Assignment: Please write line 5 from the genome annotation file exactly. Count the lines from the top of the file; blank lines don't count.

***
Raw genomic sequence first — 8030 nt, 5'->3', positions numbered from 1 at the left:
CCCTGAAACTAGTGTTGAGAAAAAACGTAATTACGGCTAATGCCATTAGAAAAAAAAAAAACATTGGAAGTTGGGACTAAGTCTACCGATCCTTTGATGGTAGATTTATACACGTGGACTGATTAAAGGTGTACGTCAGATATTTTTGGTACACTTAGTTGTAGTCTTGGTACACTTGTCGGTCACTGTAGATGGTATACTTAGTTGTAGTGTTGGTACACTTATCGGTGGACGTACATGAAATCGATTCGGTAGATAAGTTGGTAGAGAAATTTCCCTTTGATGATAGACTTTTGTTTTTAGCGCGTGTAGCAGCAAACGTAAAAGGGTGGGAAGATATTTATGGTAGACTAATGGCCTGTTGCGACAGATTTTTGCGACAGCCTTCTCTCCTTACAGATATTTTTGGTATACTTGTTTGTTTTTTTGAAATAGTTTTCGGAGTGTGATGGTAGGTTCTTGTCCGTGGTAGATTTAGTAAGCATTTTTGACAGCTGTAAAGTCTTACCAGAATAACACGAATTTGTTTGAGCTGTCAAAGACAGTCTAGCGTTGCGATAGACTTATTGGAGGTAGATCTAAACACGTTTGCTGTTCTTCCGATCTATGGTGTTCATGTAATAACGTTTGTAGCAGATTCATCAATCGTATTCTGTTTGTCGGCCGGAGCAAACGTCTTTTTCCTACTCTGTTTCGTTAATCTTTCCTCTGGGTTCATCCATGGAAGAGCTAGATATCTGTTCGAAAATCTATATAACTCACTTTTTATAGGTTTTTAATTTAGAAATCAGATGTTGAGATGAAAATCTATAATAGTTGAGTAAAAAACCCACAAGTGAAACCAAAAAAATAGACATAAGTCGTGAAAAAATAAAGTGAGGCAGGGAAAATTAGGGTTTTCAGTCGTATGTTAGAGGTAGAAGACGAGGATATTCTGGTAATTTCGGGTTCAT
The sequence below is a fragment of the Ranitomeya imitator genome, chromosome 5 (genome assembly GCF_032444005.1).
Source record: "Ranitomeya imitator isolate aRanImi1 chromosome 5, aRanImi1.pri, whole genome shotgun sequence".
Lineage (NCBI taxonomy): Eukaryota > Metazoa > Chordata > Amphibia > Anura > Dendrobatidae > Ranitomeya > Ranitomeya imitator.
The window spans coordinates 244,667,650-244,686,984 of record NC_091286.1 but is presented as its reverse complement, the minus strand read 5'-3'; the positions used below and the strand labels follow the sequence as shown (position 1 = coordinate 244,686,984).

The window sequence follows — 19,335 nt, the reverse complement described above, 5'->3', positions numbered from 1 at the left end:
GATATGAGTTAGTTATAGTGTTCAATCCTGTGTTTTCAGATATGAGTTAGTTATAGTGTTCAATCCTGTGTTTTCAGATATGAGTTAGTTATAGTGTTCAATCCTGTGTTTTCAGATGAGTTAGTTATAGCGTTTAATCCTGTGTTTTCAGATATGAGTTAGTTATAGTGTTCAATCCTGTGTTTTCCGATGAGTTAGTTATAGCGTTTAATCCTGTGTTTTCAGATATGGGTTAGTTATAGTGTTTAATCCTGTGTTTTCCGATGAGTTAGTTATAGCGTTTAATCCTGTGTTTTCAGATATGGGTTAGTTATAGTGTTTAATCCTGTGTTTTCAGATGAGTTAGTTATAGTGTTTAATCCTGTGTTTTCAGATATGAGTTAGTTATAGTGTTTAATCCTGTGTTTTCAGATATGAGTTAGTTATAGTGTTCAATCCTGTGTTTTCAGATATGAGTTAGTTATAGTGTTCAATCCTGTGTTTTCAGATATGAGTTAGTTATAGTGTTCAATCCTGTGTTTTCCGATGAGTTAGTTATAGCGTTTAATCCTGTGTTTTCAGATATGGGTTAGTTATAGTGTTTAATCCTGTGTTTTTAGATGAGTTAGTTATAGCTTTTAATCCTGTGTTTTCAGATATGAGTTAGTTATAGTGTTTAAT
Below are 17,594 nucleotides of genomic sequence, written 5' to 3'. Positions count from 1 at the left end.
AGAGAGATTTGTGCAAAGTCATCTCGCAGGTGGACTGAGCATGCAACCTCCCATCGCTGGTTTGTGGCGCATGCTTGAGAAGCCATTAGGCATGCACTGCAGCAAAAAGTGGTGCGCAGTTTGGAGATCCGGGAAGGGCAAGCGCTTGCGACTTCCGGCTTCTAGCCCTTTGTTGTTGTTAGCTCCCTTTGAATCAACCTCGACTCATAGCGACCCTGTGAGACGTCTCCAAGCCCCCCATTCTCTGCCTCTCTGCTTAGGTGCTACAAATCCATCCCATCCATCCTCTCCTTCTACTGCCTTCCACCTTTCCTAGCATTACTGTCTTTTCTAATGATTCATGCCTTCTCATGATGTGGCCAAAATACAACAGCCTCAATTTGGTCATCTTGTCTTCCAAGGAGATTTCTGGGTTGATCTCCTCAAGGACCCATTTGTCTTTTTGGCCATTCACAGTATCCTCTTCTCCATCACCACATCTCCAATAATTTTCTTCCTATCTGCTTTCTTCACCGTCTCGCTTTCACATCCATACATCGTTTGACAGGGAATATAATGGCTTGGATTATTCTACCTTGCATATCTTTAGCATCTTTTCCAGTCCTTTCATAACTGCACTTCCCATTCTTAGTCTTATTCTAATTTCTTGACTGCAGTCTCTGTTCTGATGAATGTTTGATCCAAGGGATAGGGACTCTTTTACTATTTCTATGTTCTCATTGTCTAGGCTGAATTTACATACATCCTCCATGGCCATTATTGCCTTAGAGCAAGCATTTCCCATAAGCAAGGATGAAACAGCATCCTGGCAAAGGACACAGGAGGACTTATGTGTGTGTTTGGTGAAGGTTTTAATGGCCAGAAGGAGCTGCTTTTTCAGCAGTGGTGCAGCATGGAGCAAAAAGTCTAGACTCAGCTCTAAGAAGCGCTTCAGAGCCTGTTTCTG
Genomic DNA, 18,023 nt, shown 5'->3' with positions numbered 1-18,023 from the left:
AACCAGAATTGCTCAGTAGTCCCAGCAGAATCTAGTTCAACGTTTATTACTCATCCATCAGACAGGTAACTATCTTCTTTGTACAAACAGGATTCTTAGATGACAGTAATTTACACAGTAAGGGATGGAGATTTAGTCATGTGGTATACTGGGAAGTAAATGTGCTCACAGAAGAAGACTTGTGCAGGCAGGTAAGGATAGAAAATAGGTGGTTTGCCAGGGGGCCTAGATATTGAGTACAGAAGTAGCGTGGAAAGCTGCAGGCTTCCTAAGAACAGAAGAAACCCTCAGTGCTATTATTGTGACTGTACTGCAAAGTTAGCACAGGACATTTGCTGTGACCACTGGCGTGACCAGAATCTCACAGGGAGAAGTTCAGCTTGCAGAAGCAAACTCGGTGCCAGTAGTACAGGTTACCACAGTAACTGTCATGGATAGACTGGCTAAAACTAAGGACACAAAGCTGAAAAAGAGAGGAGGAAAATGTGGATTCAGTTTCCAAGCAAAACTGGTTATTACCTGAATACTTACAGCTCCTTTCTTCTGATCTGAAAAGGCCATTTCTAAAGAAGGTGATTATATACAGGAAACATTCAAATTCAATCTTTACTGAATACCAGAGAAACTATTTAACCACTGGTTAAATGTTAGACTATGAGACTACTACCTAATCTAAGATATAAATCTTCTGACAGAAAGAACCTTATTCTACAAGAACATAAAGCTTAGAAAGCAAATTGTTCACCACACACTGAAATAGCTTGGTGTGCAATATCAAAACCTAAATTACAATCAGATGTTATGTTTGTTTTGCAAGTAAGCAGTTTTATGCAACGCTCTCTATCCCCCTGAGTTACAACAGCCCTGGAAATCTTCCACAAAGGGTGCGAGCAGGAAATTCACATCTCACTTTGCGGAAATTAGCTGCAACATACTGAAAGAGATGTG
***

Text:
Lineage (NCBI taxonomy): Eukaryota > Metazoa > Chordata > Amphibia > Anura > Dendrobatidae > Ranitomeya > Ranitomeya imitator.